Not the teacher’s pet
What do you do in your downtime, during your “off” hours? Just launched this summer at Chinatown’s thirtyninehotel, [OFF]hrs/creative is an ongoing series of hands-on alternative arts “classes” (a loosely used term) scheduled to continue through the rest of the year. What you get is a jolting double C boost of creativity and curiosity as a means of recharging your batteries.
Upcoming [OFF]erings of special interest include (alterna)APEC Workshop–Art Demonstrations: a guerilla gardening/global commons venture “Eating in Public” (10/13); a screening of Yes Men Fix the World followed by DJ Saki spinning some “political sampling” (10/20); and The Yes Lab (11/5), all of which are hard to apathetically shake your head “no” to.
Q&A with Jaimey Hamilton, Jason Farris and Gelareh Khoie, event directors
This fall gives specific attention to APEC. Why the, um, obsession?
JH: I don’t consider this an obsession, but a dedicated focus to an important issue from different creative angles. [OFF]hrs/creative is the opposite organization model to APEC. [They work] on a corporate transnational level, interested in streamlining regulations and laws for more regularized and globalized methods of manufacturing and selling consumer goods. [We’re] a space for individual expression, local solutions, exploration of diversity of food we eat, the way we work, entertainment we consume, the thoughts that we have.
JF: [APEC] is a select group of wealthy multinationals, CEOs and policy makers deciding for us behind closed doors how we’re going to live our lives while we passively reward them for the privilege. But we’re not simply demonstrating against APEC, [but] for the breadth and depth of experience that we have available locally and around us. Being critical observers of where we are is just the beginning, the next step is in imagining the kind of world we want to live in, and artists are historically really good at that kind of vision, while neo-liberal outfits [turn] a blind eye to anything but profit.
How do you gauge the success of an [OFF]hrs/creative class?
JF: The first is ideological–we don’t. We’re merely getting the best people we can find to engage with the biggest room full of people we can get and basking in the magic glow of not knowing how it’ll turn out. But of course, the reality is–we do! Offering content in a context you don’t often find elsewhere is successful.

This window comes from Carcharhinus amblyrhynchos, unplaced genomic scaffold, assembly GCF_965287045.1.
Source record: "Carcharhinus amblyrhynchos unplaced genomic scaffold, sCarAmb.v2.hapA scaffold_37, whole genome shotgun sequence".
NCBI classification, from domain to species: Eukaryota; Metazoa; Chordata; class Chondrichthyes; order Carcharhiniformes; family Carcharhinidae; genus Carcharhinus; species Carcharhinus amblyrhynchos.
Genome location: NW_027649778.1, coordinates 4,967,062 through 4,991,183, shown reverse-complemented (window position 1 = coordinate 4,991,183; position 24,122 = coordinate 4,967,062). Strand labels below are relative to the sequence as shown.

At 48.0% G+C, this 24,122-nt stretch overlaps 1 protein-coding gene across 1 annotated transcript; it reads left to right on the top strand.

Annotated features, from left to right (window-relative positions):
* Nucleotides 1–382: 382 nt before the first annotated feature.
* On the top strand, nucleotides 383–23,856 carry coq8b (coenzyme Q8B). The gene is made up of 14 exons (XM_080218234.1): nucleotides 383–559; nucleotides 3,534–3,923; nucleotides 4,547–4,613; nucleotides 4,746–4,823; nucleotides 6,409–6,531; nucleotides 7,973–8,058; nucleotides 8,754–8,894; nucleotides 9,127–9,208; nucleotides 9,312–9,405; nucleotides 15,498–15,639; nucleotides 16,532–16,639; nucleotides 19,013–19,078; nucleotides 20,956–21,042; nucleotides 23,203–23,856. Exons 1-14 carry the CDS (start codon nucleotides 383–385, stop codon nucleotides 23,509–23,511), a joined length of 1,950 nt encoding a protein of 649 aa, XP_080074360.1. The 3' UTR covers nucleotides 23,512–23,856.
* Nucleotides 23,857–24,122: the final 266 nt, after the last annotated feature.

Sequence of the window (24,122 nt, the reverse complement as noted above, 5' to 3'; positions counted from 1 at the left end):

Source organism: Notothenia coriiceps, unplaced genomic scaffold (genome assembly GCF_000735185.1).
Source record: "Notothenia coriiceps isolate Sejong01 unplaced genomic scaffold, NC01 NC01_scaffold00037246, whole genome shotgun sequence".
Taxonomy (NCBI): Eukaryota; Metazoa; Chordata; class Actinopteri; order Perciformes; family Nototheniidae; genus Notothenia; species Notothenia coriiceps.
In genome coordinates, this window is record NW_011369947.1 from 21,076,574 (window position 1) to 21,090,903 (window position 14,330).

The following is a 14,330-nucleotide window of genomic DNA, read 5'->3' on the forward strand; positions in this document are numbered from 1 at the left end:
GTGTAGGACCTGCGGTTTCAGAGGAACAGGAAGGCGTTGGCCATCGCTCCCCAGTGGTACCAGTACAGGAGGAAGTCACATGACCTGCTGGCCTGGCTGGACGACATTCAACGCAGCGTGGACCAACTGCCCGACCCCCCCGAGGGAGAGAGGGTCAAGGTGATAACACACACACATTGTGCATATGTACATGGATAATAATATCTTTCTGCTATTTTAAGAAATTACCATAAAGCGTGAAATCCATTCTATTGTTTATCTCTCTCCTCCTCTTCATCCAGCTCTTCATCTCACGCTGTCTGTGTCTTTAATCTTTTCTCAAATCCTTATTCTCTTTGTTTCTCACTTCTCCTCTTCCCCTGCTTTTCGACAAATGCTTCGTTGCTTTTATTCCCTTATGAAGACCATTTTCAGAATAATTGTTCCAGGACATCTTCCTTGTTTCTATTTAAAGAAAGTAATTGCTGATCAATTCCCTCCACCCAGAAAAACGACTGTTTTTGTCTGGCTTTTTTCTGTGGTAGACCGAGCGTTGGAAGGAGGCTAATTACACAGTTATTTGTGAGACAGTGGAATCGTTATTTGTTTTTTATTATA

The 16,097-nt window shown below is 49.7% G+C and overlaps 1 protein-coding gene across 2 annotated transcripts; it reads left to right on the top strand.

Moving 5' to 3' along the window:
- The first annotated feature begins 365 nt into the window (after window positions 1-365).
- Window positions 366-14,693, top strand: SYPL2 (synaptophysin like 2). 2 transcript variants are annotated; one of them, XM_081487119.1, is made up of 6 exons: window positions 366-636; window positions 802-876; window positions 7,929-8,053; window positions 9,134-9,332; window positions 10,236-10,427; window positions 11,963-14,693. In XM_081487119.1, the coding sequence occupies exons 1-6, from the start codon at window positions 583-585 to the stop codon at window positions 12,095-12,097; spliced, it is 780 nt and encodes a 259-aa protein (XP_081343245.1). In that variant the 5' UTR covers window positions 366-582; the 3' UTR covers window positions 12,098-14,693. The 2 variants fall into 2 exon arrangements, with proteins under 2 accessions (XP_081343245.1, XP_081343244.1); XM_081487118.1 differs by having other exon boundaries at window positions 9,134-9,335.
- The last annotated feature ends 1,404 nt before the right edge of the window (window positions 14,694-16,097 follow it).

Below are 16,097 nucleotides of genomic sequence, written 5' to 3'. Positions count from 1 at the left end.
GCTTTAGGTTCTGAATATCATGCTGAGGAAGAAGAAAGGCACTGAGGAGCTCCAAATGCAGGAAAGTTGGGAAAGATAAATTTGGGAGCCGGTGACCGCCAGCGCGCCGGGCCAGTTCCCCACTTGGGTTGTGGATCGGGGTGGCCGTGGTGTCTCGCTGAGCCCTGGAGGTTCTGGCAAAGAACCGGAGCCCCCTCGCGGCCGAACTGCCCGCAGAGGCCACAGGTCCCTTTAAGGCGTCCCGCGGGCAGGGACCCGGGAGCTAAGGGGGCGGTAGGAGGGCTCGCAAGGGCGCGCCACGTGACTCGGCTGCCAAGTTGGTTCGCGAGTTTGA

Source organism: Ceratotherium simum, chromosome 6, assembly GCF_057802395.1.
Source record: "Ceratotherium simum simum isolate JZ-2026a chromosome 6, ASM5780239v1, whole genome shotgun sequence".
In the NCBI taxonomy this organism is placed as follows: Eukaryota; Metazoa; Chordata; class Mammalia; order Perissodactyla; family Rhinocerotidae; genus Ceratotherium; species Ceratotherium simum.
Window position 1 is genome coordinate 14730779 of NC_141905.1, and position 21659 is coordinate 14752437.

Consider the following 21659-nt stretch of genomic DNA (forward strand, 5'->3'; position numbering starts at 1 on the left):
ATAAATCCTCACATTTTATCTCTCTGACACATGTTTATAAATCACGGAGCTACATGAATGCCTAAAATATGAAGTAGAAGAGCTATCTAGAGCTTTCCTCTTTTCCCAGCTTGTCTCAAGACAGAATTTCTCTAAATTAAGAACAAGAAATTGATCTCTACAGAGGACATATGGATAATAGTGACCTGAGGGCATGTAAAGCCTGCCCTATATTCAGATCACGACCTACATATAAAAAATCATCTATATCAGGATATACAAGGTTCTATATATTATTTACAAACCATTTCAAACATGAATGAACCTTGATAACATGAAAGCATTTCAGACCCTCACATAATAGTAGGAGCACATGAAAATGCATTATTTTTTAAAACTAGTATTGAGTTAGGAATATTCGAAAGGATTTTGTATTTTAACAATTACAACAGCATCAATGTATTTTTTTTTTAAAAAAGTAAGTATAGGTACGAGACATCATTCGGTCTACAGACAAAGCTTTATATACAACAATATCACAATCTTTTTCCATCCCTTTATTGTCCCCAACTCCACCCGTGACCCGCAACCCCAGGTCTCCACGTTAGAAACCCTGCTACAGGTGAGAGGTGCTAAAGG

JH: Success is a term too often used in our economically driven culture. But how do I know [it’s] thriving? It’s all about the heat and voice level in thirtyninehotel in the early evening as we move from discussion to more socializing at the bar.
GK: When there’s a strong sense of enthusiasm you know the class is a success. For example, when more than half of the attendants in a lecture Q&A ask questions, and [it] goes 40 minutes over the time set for it, I see that as a great success.
When not running [OFF]hrs/creative, what do you really do in your off hours?
JH: What I love about my life–teaching at the university, participating in art culture, writing about art and globalization, directing projects like [OFF]hrs/creative–is that I’m never bored. Cooking up the next creative adventure with my family, friends, colleagues…it all seems very integrated and organic. There are just too many curious things and interesting people for me to even think being “off.”
JF: Hikes, the ocean, watching movies, especially reading. I’m really interested in the role of fictional narratives in our society as a whole and spend a lot of time exploring that in one way or another. My dream project and perpetual work in progress is a fictional advocacy group that playfully explores the omnipresence of fiction in everything we do.
GK: Collaborating with artists and colleagues, that’s exactly how [OFF]hrs/creative came into being.